by Kris Vire
Marlowe’s the only playwright listed in the program. But even casual observers of Chicago theater know that when the director is Graney, an “adapted by” credit is implied. Graney’s textual tweaks have been a Hypocrites hallmark for years, though some of his trials have lacked clarity of purpose. But his bold cutting of Marlowe’s tale of Edward’s tumultuous reign and eventual downfall shows us that the director’s messing around has been building to something. The muscular result is a stunning achievement.
By excising much of the back-and-forth between Edward and his challenger, Mortimer, as well as other political machinations, Graney focuses his take squarely on sexuality. If Marlowe’s original allows some doubt about the motivations of Mortimer and his followers, Graney makes it clear that in his version (as in Derek Jarman’s 1991 film), they’re driven solely by macho distaste for Edward’s lusty relationship with his male lover Gaveston. Though obviously timeless, this concentrated focus on both mob mentality and leadership distracted by frivolity feels tailored to the moment.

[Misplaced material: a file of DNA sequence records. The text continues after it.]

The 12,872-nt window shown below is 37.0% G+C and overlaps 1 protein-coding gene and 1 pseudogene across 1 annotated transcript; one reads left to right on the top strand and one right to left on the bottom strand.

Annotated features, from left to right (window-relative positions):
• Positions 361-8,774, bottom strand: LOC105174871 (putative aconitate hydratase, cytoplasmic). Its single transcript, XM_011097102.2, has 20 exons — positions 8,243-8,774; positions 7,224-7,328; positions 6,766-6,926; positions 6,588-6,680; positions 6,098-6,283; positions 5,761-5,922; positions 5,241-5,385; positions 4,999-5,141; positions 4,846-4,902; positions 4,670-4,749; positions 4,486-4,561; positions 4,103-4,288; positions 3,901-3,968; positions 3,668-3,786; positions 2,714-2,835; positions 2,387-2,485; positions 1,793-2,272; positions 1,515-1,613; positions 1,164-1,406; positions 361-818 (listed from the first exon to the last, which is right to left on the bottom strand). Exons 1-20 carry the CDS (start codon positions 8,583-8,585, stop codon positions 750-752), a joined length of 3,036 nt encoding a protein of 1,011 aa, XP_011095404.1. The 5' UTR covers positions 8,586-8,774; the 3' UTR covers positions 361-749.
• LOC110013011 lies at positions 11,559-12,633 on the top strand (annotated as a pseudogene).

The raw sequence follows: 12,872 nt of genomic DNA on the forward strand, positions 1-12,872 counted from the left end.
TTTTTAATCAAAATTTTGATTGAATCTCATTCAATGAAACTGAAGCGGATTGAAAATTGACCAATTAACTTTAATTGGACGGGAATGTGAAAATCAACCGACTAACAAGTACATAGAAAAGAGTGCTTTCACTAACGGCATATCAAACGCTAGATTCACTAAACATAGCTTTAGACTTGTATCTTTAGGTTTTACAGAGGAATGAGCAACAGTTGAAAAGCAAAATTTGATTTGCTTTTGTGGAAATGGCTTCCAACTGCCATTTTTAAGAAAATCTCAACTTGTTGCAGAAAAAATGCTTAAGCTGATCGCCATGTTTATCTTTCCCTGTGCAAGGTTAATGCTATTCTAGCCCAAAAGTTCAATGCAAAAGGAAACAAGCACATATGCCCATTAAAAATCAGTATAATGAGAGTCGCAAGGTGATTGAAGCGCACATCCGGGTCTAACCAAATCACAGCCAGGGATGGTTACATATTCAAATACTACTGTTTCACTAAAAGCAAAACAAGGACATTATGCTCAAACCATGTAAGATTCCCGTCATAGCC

Graney stages the action in the “promenade” style he’s experimented with in such Hypocrites productions as Mud and Miss Julie. Yet Todd Rosenthal’s smartly gritty set allows a geographical fluidity that ensures the audience is part of the action rather than simply wandering observers, making Edward II feel deliciously dangerous. That’s just an illusion—the actors demonstrate absolute control of both the text and the traffic. Led by Chicago stalwart Karen Aldridge, at the top of her game as jilted Queen Isabella, and Jeffrey Carlson, a dynamic fop of fierce precision as the king, the entire exhilarating ensemble turns in masterful work. Graney’s Marlowe is a new high-water mark.